Apparently, the average person touches their face more than 20 times an hour* and half the time probably isn’t even aware they’re doing it. Safe to say, it’s a difficult challenge for everyone.
On top of that, glasses and contact lens wearers have the extra struggle of having to cope with physically wearing something on their faces or in their eyes and having to fit them on a regular basis.
So, we’ve asked our Clinical Services Director, Giles Edmonds to answer some questions that may be on your mind about trying to stay healthy when wearing glasses and lenses. We hope you’ll find the answers helpful in deciding what’s best to do and how to cope in these difficult times.
Will my normal glasses cleaning liquid help to protect my glasses from picking up the virus?
Just like washing your hands, it’s good practice to clean your glasses regularly. A glasses cleaning solution that contains a surfactant will help to remove surface microbes that may be of harm. Make sure you clean them thoroughly, not forgetting the nose pads and sides, and dry them with a clean glasses cleaning cloth.
Once your glasses are clean, keeping them that way can be tricky, especially if you take them on and off throughout the day. If you do have to place your glasses down on a surface, make sure you clean your glasses again before putting them back on.
When putting your glasses on or taking them off, it is almost impossible to do so without touching your face. Make sure your hands are clean before doing so by washing them with soap and water. If you’d like to see a demonstration of how this should be done, click on this link.
Can I help keep my glasses virus-free by using anti-bacterial hand sanitiser on them, will that do the job?
An anti-bacterial hand sanitiser will help to rid your glasses of potentially harmful surface particles, as it would your hands. But, do avoid contact with your glasses’ lenses, as some ingredients may affect the quality of the lens’ surface. It’s also likely to smear or leave streaks on your lenses unless properly rinsed and dried.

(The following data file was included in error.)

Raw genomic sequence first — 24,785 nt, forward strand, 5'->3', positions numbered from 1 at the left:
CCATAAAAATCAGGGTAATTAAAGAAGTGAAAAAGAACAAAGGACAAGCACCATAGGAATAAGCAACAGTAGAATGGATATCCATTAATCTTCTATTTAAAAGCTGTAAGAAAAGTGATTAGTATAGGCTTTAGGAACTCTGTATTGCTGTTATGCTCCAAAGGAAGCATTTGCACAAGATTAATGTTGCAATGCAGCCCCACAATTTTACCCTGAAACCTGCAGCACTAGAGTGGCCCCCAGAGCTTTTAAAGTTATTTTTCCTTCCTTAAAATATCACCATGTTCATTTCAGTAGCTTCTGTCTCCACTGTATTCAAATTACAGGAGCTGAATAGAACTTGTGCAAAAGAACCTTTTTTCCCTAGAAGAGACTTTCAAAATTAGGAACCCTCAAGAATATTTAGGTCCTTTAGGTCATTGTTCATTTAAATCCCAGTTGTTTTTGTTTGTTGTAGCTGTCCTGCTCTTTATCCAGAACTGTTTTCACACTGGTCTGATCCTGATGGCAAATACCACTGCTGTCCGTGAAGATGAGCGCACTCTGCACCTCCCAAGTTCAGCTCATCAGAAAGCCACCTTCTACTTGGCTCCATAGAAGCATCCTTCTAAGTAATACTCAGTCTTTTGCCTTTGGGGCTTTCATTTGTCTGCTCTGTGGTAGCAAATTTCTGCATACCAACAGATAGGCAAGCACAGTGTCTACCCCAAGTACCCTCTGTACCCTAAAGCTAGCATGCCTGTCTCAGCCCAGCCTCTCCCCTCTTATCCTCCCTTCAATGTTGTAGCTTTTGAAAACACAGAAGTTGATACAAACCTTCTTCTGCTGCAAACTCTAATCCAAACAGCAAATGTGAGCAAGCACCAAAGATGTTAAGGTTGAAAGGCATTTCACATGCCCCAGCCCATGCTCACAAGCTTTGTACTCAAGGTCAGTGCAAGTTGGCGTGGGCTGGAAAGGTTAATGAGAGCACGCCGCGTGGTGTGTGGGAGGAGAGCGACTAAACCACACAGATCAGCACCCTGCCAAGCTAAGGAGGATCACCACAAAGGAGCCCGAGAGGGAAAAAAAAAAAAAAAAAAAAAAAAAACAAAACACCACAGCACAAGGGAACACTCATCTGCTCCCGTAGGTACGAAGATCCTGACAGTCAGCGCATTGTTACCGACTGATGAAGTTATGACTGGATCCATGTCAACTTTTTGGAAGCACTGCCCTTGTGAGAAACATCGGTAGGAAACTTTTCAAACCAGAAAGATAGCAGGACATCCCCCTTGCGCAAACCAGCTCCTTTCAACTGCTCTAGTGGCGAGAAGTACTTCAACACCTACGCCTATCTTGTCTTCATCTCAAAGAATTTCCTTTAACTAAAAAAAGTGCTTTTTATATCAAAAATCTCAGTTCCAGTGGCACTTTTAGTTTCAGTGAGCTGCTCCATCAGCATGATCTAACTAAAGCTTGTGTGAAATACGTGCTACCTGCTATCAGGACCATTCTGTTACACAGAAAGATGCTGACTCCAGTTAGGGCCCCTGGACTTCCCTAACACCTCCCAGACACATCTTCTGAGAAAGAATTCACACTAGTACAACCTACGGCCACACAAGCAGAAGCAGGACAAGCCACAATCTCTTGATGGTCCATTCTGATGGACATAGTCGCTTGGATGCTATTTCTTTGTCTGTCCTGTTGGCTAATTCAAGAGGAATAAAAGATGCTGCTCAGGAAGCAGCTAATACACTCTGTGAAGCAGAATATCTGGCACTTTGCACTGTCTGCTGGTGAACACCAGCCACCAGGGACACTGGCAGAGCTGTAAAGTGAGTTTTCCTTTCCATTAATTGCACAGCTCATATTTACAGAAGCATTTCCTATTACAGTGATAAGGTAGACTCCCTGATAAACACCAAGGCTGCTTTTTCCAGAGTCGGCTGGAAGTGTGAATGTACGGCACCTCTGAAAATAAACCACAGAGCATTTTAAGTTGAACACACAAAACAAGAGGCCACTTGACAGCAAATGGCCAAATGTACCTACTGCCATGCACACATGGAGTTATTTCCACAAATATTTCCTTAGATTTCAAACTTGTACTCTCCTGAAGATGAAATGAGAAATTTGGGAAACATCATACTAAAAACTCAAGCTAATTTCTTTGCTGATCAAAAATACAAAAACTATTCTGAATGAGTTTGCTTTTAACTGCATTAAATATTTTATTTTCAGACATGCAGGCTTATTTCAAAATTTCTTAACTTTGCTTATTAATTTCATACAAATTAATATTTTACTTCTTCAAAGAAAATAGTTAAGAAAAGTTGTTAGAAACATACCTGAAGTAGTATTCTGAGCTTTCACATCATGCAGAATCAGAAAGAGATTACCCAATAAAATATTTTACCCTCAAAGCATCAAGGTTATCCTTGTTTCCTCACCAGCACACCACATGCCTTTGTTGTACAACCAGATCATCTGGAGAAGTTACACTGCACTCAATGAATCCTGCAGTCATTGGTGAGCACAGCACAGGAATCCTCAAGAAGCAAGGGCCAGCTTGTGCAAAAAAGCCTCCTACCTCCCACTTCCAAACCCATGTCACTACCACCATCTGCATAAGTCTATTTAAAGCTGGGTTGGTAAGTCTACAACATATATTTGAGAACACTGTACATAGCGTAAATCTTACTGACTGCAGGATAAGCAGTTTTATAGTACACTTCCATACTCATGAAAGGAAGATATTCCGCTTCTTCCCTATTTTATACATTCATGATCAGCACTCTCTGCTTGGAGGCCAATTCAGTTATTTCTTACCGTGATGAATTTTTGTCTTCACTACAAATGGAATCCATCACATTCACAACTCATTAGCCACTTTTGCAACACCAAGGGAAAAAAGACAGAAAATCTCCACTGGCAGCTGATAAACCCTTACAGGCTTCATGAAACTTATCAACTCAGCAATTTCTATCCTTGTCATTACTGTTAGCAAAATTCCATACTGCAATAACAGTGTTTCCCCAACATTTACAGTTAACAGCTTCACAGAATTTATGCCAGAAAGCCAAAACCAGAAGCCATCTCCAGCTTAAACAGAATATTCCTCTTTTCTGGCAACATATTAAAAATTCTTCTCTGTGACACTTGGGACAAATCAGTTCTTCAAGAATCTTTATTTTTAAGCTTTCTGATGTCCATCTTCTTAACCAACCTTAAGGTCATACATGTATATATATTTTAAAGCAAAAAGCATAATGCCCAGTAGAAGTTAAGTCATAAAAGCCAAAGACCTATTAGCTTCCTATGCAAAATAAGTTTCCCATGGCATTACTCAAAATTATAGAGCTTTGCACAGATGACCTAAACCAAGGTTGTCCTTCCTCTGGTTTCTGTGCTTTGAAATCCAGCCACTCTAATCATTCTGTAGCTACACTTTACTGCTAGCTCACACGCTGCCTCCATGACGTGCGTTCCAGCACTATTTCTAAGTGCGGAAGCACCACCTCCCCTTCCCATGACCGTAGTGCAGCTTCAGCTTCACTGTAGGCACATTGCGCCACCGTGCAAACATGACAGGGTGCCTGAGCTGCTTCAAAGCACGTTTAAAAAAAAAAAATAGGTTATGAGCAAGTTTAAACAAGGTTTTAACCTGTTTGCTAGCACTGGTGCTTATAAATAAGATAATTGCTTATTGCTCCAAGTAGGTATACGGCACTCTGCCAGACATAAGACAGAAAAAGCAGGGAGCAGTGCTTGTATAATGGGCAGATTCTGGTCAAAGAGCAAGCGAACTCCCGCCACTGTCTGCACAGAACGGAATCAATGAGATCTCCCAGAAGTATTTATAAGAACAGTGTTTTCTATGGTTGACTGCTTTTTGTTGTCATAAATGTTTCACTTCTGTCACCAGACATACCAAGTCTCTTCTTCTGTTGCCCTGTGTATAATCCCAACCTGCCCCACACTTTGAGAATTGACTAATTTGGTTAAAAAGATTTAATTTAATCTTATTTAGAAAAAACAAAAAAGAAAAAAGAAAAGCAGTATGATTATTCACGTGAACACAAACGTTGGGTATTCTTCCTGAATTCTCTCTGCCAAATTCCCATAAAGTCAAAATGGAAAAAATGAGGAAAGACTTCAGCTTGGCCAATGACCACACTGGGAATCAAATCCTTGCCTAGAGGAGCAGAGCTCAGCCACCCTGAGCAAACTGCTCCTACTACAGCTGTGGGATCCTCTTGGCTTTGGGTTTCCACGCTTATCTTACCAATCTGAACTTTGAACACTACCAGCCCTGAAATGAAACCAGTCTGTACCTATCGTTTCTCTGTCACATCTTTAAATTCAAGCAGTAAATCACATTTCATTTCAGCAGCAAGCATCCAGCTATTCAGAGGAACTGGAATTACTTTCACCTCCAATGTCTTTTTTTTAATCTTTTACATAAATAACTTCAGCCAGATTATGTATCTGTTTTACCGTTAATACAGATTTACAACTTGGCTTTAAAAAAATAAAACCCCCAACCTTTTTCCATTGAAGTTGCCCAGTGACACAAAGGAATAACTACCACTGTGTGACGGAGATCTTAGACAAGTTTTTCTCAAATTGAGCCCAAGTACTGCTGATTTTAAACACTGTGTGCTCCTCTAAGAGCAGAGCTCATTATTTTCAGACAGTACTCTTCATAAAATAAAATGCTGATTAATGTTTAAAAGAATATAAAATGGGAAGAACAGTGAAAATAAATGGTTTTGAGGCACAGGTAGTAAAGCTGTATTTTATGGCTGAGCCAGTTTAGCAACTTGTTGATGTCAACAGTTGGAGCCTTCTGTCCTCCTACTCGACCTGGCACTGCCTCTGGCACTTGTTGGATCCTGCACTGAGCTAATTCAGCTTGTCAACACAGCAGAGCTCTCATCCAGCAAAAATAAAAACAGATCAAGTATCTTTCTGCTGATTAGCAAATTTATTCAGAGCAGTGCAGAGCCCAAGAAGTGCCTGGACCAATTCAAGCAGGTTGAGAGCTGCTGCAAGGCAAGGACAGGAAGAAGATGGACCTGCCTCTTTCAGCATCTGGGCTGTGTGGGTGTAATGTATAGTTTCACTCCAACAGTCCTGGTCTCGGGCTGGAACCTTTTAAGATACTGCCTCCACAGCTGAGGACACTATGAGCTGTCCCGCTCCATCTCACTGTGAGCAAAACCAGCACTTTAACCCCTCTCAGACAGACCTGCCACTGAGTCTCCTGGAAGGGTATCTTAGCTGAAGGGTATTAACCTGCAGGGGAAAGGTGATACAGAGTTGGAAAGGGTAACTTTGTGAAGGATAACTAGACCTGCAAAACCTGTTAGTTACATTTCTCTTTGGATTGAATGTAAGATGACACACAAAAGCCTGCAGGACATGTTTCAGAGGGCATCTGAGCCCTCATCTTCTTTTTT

As anti-bacterial hand sanitisers are likely to contain alcohol, it’s important that you avoid contact with the eyes as it may cause irritation, To help avoid this, use a glasses cleaning liquid or a diluted pH neutral hand wash.
How often should I wash my glasses cleaning cloth and how should I do it?
With regular wiping, it doesn’t take long for a cleaning cloth to get a little dirty. The simplest way to keep it clean is to wash it in the washing machine on a 40 degree wash with your clothes. I tend to wash my cloth once a week or more frequently if needed. Overtime, and after frequent washes, your cloth may shrink a little, become less effective and need replacing.
Don’t forget to also check the cleanliness of your glasses case. This too can be carefully cleaned with a damp cloth, soaked in warm soapy water, then left to air dry.
If I run out of glasses cleaning liquid, can I use something else?
Yes you can. You can wash your glasses in warm diluted soapy water, a pH neutral washing up liquid is ideal. Make sure you rinse them thoroughly under running water and use a clean glasses cleaning cloth to dry to help avoid any smears or streaks on your lenses.
Should I watch out for any changing conditions of my eyes and sight that might mean I have contracted the Coronavirus?
Conjunctivitis (pink eye) is believed to occur in about 1-3% of people infected with the Coronavirus so you’re much more likely to have common signs and symptoms such as coughing and a fever.
If you have any other questions that you’d like answered about the best way to handle your glasses and contact lenses or any eye health related concerns you have, we’d be more than happy to help. Just click on this ‘ask an expert’ link and it will take you to the relevant part of our website so you can send us a message.
If you are planning to visit us, take a minute to read what we’re doing to help prevent the spread of the virus in our stores along with advice about who should avoid coming in to see us so we can help protect our customers and colleagues. You’ll find this information if you click this link.
* 2015 American Journal of Infection Control Study